• Decorating our fireplace mantle so I actually enjoy looking at it.
  • Organizing all of our family’s medical records in binders.
  • Finding and scheduling an appointment with a new dentist (preferably a holistic or biological dentist).
  • Dedicating a spot in the house to hang our children’s artwork.
  • De-clutter all the paper in our filing cabinet.
  • Find a place/system for storing owner’s manuals.
  • Establishing what my parents call “birth boxes” which are just bins (or boxes) to collect things that represent big milestones in our children’s lives.

So I’ll take all of these tasks and break them into smaller, more manageable tasks (if needed) using Trello.  Scheduling an appointment with a new dentist takes all of about 10 minutes, so I don’t really need to break that up, but decorating our fireplace mantle requires a few different steps.

Next, I write down my weekly plan of tasks in my planner, and get to work on accomplishing just one of those tasks per day until the goal is complete.  I like to include both quick-win goals (like the dentist appointment), and long-term goals, to build and maintain momentum.

At the end of the challenge, I offer myself a reward.  And I’m sure I’ll accept it.  For this one, my reward is a new diaper bag and the 100 days gives me enough time to select the one I want and budget for it.

Plus, these don’t have to be 100 days.  Frank and I just set up a 10-week challenge for a blogging project, and there are other people who follow something like the 12-Week Year where goals are broken down into a 12-week period.  The important part is to pick a reasonable time-frame that is not too short to where you will fail, but not too long that you will procrastinate.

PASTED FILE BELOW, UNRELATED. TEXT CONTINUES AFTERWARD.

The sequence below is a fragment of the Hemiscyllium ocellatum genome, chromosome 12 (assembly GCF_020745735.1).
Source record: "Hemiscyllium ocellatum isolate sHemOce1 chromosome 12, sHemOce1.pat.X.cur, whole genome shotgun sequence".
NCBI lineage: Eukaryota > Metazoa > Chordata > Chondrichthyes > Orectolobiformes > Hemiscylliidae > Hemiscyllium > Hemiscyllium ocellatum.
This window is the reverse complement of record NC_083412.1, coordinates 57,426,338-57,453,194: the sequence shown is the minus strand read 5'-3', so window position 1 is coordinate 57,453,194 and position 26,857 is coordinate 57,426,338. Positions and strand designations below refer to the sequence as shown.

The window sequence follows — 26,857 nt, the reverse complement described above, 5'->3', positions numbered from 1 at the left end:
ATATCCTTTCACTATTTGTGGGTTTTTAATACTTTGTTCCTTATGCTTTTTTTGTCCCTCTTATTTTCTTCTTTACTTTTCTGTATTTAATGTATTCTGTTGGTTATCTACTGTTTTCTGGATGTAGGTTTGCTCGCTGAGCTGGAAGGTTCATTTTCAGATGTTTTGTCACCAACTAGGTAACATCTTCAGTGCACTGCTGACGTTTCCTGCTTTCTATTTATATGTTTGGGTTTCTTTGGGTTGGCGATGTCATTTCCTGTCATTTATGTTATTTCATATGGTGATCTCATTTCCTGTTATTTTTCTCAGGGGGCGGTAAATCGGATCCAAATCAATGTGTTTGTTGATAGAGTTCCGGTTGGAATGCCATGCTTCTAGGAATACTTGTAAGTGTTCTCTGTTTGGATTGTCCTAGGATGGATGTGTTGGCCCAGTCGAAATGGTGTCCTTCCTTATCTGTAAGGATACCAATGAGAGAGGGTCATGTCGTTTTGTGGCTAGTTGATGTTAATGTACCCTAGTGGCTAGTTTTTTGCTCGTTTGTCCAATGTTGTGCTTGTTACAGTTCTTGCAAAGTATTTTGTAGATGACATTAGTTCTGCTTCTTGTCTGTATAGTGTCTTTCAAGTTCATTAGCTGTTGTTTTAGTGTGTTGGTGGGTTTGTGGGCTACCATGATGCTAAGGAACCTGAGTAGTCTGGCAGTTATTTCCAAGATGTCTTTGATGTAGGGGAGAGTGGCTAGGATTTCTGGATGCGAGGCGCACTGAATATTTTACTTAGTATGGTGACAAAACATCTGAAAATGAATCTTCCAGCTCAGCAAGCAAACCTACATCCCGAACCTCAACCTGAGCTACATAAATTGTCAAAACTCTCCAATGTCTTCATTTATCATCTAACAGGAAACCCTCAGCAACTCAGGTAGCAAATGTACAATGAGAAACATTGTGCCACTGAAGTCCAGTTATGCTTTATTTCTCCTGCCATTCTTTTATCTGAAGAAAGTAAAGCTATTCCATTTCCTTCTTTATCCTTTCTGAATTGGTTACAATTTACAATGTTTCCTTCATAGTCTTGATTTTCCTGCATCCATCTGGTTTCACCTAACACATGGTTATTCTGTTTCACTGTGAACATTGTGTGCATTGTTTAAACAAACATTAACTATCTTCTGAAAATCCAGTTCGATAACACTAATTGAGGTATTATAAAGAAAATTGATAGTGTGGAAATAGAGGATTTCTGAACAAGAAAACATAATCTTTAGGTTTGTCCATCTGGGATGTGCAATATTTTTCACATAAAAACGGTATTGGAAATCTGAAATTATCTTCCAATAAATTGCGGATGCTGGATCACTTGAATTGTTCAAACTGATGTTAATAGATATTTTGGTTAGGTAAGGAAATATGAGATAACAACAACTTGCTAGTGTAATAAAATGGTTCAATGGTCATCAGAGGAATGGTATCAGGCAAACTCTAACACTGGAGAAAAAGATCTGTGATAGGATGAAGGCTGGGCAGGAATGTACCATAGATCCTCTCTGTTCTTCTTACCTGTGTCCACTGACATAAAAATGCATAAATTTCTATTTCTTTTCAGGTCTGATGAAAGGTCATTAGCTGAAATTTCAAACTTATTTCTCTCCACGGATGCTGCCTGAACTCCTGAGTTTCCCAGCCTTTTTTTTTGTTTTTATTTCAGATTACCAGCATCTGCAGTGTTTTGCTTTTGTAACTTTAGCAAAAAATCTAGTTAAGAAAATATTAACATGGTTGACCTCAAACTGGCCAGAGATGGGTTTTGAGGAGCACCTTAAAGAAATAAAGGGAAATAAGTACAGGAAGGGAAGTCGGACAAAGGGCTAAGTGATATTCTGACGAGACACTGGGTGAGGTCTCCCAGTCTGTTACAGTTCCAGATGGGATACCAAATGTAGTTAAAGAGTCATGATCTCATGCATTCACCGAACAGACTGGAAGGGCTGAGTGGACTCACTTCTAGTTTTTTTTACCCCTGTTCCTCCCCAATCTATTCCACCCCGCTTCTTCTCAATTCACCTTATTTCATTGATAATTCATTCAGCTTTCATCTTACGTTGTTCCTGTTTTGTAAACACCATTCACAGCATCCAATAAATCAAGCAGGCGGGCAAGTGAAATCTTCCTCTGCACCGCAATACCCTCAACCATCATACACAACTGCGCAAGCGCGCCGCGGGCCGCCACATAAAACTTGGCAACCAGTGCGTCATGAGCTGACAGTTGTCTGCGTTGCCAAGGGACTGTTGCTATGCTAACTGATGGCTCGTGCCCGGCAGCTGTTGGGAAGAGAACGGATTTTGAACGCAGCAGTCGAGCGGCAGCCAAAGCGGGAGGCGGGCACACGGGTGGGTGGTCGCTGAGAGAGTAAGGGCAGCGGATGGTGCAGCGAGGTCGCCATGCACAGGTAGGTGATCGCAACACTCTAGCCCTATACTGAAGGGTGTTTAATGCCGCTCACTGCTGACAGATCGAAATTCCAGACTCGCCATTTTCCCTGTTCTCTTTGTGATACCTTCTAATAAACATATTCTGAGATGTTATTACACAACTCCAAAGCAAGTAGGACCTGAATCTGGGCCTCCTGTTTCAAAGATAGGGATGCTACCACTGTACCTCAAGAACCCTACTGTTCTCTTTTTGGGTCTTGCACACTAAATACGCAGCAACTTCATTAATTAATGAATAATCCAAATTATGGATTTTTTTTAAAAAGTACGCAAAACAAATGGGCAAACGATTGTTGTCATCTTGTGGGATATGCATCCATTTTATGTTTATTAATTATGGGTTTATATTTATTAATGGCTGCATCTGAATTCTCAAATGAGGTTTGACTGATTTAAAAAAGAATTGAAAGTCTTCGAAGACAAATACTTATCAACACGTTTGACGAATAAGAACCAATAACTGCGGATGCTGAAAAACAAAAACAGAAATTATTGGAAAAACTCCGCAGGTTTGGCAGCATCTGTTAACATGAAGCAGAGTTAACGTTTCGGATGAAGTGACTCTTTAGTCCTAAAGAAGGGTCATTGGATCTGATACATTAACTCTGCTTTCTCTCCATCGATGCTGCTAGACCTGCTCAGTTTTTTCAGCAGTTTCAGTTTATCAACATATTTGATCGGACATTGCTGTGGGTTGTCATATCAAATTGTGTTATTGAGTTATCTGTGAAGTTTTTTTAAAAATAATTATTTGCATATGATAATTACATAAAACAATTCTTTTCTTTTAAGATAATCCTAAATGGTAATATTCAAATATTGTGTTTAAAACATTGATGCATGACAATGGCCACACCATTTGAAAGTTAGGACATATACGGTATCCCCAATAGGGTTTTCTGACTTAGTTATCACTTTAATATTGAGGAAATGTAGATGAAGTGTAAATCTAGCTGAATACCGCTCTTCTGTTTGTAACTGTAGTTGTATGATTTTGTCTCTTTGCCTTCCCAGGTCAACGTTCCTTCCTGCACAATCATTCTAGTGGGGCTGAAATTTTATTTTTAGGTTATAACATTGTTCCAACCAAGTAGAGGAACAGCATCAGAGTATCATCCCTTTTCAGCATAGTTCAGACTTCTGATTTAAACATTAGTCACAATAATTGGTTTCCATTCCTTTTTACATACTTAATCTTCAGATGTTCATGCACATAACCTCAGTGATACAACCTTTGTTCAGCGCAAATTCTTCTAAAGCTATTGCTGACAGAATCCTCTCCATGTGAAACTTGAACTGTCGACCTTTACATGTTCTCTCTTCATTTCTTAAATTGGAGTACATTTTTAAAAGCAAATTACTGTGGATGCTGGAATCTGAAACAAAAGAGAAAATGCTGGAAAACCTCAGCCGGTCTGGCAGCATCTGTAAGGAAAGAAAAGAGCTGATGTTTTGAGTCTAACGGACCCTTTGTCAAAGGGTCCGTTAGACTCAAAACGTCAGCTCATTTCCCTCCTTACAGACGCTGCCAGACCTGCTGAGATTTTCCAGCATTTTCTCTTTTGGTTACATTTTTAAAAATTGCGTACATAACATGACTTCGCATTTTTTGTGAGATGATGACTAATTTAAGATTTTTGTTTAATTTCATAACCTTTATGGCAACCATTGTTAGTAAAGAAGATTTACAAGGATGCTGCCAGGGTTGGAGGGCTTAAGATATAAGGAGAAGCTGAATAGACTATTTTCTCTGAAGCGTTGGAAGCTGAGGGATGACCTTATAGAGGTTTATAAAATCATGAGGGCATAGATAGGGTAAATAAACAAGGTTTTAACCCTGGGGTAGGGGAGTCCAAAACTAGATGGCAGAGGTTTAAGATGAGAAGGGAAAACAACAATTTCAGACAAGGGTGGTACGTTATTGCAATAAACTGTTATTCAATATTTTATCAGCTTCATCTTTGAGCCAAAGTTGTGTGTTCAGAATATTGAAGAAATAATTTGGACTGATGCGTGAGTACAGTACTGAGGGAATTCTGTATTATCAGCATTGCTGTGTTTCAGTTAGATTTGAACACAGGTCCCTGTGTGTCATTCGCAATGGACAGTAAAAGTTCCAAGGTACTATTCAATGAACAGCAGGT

6. Health Journal

While we don’t use a health journal at all times, this is one of the tools we depend on most during periods of autoimmune confusion, flares, or when we are experimenting with new diets, supplements, etc.

I’ve already gone into great detail about this in other posts, and I highly recommend you check them out if you’re feeling like you are so overwhelmed and confused regarding the details of autoimmunity and the path towards recovery.

10 Benefits of Keeping a Health Journal

How to Start a Daily Health Journal for Your Autoimmune Disease

9 of the Best Health Journals for Managing Autoimmune Disease

Streamline your healing by taking control of your life.

I’ve said in a few other posts that autoimmune disease is the greatest self-improvement project of all time.  It requires a completely holistic approach that touches every part of your life, even the parts that seem totally unrelated.

If you are feeling that your life is chaotic, disorganized, or over-complicated… then your path to recovery will likely feel that way too.  But, you can change that.  Start by incorporating tools, or systems, that help you feel grounded and in control.  Even just one simple tool, habit, or routine can make a profound impact on your healing journey.

What systems, tools, habits, or routines do you use?  Let us know in the comments.  We’d love to hear about it.

keyboard, mouse, and notebook with text overlay - Living Well with Autoimmune Disease: 6 Tools We Use to Simplify Life & Reduce Mental Clutter